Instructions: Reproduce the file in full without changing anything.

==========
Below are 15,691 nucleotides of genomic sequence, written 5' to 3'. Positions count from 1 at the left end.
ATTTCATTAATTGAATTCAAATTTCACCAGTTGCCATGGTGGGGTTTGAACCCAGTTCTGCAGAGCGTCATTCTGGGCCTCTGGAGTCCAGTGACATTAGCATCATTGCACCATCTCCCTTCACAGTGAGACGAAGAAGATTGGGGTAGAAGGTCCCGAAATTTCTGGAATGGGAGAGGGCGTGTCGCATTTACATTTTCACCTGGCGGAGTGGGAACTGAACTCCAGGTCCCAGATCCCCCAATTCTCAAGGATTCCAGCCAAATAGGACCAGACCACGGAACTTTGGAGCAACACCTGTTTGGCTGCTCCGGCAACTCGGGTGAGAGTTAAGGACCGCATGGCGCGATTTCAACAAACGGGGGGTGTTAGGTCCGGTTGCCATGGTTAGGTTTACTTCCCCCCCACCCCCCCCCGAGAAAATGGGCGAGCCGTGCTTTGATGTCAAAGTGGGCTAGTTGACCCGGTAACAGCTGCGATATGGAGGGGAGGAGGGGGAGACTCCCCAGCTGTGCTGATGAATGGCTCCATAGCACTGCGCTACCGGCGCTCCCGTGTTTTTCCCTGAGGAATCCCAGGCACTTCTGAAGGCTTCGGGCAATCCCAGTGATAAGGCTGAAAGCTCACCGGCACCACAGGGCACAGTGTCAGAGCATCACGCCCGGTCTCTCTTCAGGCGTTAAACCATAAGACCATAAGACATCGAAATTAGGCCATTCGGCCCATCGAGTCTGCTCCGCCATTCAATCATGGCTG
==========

Below are 15,691 nucleotides of genomic sequence, written 5' to 3'. Positions count from 1 at the left end.
ATTTCATTAATTGAATTCAAATTTCACCAGTTGCCATGGTGGGGTTTGAACCCAGTTCTGCAGAGCGTCATTCTGGGCCTCTGGAGTCCAGTGACATTAGCATCATTGCACCATCTCCCTTCACAGTGAGACGAAGAAGATTGGGGTAGAAGGTCCCGAAATTTCTGGAATGGGAGAGGGCGTGTCGCATTTACATTTTCACCTGGCGGAGTGGGAACTGAACTCCAGGTCCCAGATCCCCCAATTCTCAAGGATTCCAGCCAAATAGGACCAGACCACGGAACTTTGGAGCAACACCTGTTTGGCTGCTCCGGCAACTCGGGTGAGAGTTAAGGACCGCATGGCGCGATTTCAACAAACGGGGGGTGTTAGGTCCGGTTGCCATGGTTAGGTTTACTTCCCCCCCACCCCCCCCCGAGAAAATGGGCGAGCCGTGCTTTGATGTCAAAGTGGGCTAGTTGACCCGGTAACAGCTGCGATATGGAGGGGAGGAGGGGGAGACTCCCCAGCTGTGCTGATGAATGGCTCCATAGCACTGCGCTACCGGCGCTCCCGTGTTTTTCCCTGAGGAATCCCAGGCACTTCTGAAGGCTTCGGGCAATCCCAGTGATAAGGCTGAAAGCTCACCGGCACCACAGGGCACAGTGTCAGAGCATCACGCCCGGTCTCTCTTCAGGCGTTAAACCATAAGACCATAAGACATCGAAATTAGGCCATTCGGCCCATCGAGTCTGCTCCGCCATTCAATCATGGCTG